A journalist asked me in a recent Standard newspaper interview (Bantaba, Friday July 14, 2017) whether in my brief interactions with them as a visiting professor, I saw any hope for the country in the students of the Masters program in African history at the UTG. Yes, I do see hope for the country in them. They are intelligent, energetic, outspoken and engaged with their subjects of study and in the national discourse. They hold strong views on matters political in the new Gambia. And they express these views in no uncertain terms during class discussions moderated by civility and respect. Together we learnt that we can all write our own histories of the recent past and we can all tell it right. But these students are faced with all kinds of crippling difficulties. They have no access to the research facilities and databases so crucially important to graduate studies in history. And they have severely limited access to internet, copying and printing facilities. Good reading materials are hard to come by partly because surprise, surprise, 38 years after its founding the University of The Gambia has no main general library. UTG students at Brikama use the Gambia College library which they say is very poorly stocked. It is amazing that these students are able to pursue and do well in graduate courses under such difficult circumstances. In undergraduate programs at the UTG Brikama campus, some students attend whole lectures without seeing the lecturer because they have to stand outside and listen through the windows for lack of classroom space. A shortage of lecturers is compounded by a shortage of classroom space and furniture. And so our undergraduate students suffer the repeated and tedious indignity of attending lectures on their feet outside or sitting on the floor inside severely cramped, overcrowded classrooms. We know that a new campus is being built at Faraba Banta. But learning facilities such as the ones above cannot and should not wait for the completion of that project. They are urgently needed now.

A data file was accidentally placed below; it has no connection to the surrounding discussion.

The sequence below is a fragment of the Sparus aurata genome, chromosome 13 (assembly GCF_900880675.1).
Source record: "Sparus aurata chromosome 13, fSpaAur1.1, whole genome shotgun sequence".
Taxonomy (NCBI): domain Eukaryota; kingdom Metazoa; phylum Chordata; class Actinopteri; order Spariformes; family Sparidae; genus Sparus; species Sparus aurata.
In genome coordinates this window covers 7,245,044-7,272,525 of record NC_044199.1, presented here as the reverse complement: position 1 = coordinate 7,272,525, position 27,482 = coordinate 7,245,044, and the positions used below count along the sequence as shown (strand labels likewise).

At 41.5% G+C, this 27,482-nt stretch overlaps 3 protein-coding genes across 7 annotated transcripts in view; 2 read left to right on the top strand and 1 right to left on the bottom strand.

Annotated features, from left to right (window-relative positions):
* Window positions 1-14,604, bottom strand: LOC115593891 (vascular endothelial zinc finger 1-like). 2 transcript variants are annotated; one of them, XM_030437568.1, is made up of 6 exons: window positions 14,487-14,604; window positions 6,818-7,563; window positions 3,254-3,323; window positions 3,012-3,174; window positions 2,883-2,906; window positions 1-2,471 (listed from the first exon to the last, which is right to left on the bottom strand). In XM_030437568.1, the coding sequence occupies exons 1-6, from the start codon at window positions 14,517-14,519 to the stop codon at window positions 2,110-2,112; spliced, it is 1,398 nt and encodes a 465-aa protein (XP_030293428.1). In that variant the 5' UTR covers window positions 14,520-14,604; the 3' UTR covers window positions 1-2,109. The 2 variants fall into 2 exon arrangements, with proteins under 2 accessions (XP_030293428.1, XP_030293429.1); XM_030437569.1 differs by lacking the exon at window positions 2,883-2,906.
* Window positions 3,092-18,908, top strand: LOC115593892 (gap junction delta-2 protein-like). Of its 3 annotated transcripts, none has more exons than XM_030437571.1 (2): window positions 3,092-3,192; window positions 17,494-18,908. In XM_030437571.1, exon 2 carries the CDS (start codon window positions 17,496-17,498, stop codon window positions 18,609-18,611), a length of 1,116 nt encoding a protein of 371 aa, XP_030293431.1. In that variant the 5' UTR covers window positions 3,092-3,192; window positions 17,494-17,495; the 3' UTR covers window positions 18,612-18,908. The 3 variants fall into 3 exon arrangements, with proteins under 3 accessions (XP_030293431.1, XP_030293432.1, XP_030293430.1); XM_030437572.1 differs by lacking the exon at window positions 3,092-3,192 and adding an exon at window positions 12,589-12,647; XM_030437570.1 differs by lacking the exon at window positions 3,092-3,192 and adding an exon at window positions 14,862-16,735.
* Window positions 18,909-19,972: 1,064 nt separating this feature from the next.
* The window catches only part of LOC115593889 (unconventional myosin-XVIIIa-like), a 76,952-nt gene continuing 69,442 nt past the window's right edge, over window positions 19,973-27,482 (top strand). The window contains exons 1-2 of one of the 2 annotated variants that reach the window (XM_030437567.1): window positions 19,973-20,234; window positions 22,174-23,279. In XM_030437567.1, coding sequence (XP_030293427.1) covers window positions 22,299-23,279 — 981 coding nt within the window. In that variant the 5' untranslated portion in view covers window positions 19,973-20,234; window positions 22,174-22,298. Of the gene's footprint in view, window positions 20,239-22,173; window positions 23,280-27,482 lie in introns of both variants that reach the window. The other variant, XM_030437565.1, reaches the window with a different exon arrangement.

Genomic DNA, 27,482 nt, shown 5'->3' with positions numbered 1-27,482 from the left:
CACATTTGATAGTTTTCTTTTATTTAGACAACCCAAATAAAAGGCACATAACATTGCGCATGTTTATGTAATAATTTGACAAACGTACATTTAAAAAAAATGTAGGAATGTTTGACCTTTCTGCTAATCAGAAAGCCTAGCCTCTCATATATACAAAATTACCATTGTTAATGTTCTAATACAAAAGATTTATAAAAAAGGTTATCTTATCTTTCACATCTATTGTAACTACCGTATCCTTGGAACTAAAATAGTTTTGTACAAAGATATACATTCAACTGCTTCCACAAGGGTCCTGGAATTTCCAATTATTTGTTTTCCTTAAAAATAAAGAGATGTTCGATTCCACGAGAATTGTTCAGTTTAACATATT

And then there is our undeniably broken public health delivery system. On Saturday, July 22, the New Gambia Movement (NGM) launched its Heal the Family Project at Serekunda Health Center. The launching included a small ceremony at which the NGM team donated a hundred thermometers and first aid kits and were given a tour of the health center. The report on our experience by Dr. Surahata Ceesay, the NGM’s Coordinator of Health Services is revealing. Part of it reads: “The entire center has only ONE blood pressure machine that they share with the Emergency department. They have to wait for one another to use it. There was not even a single thermometer in the center. The center has 12 beds which are insufficient for its operations. Two new born babies and their mothers are sometimes required to share the same bed. The beds are dilapidated. And none of the beds are electric, so forget about comfort. Mothers are discharged from delivery to their homes in 24 hours instead of the normal 48 hours. There is limited access to the center during the day due to market vendors on the streets selling their goods. This restricts emergency vehicles leaving or entering the center. Cars cannot reach the center because the street is totally blocked by vendors. Sometimes babies are delivered in taxis on the street due to lack of access to the center. They have only three delivery rooms with no tools or equipment. The delivery kits on the deck have to be sterilized and re-used several times. No pain medications are available for mothers in labor or during labor.”